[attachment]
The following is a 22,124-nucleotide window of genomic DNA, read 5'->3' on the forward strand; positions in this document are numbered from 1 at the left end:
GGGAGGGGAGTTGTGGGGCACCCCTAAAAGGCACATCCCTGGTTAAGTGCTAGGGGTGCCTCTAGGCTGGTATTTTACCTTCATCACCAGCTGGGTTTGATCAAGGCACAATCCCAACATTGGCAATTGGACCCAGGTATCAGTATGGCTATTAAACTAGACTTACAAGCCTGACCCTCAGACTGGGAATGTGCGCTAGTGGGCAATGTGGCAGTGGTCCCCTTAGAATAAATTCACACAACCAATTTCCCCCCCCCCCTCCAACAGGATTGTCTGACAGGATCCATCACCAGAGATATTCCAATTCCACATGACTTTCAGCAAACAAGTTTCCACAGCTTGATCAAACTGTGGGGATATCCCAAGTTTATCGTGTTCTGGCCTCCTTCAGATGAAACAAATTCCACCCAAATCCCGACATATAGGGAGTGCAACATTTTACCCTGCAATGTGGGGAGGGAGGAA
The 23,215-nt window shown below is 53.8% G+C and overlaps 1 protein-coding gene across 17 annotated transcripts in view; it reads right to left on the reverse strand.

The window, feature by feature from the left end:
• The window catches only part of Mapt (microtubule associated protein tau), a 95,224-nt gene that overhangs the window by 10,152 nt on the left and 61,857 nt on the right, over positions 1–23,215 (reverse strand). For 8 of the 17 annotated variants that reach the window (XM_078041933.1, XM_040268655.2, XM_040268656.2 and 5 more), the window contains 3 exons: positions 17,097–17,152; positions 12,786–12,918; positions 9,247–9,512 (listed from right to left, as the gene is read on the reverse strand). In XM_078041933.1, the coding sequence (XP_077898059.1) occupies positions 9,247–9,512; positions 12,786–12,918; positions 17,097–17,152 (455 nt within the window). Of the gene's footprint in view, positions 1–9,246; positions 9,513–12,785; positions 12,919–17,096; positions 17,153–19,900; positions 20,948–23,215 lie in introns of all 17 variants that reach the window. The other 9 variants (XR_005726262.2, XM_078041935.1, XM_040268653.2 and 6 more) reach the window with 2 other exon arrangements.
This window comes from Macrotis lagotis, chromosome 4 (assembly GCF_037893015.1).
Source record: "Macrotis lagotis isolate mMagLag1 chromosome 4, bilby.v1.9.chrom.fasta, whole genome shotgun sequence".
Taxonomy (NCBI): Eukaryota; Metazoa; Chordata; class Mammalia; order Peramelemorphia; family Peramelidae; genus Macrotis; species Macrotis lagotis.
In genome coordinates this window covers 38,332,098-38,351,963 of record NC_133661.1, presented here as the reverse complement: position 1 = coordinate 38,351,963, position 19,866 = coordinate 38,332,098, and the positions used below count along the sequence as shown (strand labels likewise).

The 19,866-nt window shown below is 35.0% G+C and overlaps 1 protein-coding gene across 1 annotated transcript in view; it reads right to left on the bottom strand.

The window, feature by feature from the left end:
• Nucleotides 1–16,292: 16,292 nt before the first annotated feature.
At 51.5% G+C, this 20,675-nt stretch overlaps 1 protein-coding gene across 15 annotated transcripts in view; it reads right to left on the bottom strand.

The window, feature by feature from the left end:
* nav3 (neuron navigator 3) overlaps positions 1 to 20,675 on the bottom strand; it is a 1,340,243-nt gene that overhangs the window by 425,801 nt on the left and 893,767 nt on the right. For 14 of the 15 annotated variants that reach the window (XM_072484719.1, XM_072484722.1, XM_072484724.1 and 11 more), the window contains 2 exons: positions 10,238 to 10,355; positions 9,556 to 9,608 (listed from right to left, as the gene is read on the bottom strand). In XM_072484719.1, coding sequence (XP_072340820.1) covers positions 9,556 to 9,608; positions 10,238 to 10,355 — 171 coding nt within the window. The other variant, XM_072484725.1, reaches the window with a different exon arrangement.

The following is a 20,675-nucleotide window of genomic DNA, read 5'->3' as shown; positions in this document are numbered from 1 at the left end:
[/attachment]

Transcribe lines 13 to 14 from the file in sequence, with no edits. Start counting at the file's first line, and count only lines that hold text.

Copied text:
At 51.5% G+C, this 20,675-nt stretch overlaps 1 protein-coding gene across 15 annotated transcripts in view; it reads right to left on the bottom strand.

The window, feature by feature from the left end: